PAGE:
# Water

## Realistic water with POV-Ray - surface geometry

This part describes different methods to create realistic water surface geometry, for the other parts of the tutorial go to the tutorial starting page.

Although we are not dealing with moving water here, water surfaces are seldom completely flat. Even if you pour a glass of water and put it on a table, the free surface is curved to some extend, wind and other disturbances lead to much more complicated shapes. This chapter first describes several ways to model such irregularities in general and then will also show different methods to create realistic looking water waves

### modelling water geometry in general

If we have a large mainly flat water surface like a lake or ocean it is usually sufficient to approximate the geometry with a totally plane object and only perturb the surface normal. This is done in all the previous samples and it works fairly well since the appearance of the surface including reflection and refraction is mainly steered by the surface normal and the absolute position of the surface has only minor importance.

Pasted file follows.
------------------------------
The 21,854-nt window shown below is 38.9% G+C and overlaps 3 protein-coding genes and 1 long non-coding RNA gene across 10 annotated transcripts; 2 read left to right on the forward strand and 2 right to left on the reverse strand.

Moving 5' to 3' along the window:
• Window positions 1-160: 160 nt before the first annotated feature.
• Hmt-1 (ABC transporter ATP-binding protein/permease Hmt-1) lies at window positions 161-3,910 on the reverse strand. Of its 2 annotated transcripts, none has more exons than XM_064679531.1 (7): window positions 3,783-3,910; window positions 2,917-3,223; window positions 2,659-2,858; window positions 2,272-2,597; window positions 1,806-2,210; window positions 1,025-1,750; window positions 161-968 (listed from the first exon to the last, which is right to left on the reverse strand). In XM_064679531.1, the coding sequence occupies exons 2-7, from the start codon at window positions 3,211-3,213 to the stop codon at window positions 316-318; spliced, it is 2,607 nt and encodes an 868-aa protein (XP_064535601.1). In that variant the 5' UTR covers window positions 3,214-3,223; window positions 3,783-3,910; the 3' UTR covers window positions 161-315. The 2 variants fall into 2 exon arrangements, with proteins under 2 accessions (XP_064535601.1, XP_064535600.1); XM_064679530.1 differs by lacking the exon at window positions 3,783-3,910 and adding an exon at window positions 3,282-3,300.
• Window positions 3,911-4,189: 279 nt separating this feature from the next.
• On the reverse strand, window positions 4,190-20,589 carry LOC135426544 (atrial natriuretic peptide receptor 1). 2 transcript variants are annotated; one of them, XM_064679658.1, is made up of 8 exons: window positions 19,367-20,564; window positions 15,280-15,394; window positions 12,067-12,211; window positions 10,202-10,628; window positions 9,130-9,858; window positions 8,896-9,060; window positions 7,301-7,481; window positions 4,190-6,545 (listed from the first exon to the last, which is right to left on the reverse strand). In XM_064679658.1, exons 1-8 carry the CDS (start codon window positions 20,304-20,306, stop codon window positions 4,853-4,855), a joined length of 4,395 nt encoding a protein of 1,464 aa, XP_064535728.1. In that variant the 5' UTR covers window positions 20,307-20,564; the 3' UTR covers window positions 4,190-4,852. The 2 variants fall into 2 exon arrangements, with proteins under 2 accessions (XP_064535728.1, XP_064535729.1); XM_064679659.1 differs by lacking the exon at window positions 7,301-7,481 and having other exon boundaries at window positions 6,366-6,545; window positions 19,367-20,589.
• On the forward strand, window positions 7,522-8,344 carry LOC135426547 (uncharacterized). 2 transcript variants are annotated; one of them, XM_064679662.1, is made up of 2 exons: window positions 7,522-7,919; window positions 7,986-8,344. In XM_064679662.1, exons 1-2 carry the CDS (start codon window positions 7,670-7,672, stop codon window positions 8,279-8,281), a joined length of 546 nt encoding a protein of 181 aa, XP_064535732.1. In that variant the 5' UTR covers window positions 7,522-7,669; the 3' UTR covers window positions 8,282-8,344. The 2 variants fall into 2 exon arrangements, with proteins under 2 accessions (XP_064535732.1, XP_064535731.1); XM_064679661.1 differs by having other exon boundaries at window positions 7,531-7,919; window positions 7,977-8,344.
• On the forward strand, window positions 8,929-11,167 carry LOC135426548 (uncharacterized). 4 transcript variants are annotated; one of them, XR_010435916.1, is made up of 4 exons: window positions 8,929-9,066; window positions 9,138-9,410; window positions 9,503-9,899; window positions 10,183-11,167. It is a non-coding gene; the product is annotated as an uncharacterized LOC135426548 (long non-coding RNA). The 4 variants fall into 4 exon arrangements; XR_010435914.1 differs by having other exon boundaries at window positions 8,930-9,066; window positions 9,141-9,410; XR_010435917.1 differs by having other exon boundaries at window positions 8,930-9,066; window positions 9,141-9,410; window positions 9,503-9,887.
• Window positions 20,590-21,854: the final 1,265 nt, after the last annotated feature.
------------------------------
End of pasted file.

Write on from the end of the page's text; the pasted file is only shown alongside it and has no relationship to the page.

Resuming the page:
The best shape to choose for the water depends on the situation. In most cases a plane, box or cylinder is the best choice.

The normal statement is part of the texture, the patterns that can be used will be explained later on.

normal {
bozo [Value]
scale 0.15
}

bozo 0.3 bozo 0.8 bozo 1.5

You can see that the water surface itself looks fairly good, but where the water surface intersects with the rim we get a straight line since the geometry is flat.

If we want to actually model the geometry of the waves, POV-Ray offers a very elegant but slow method to do this: the isosurface object.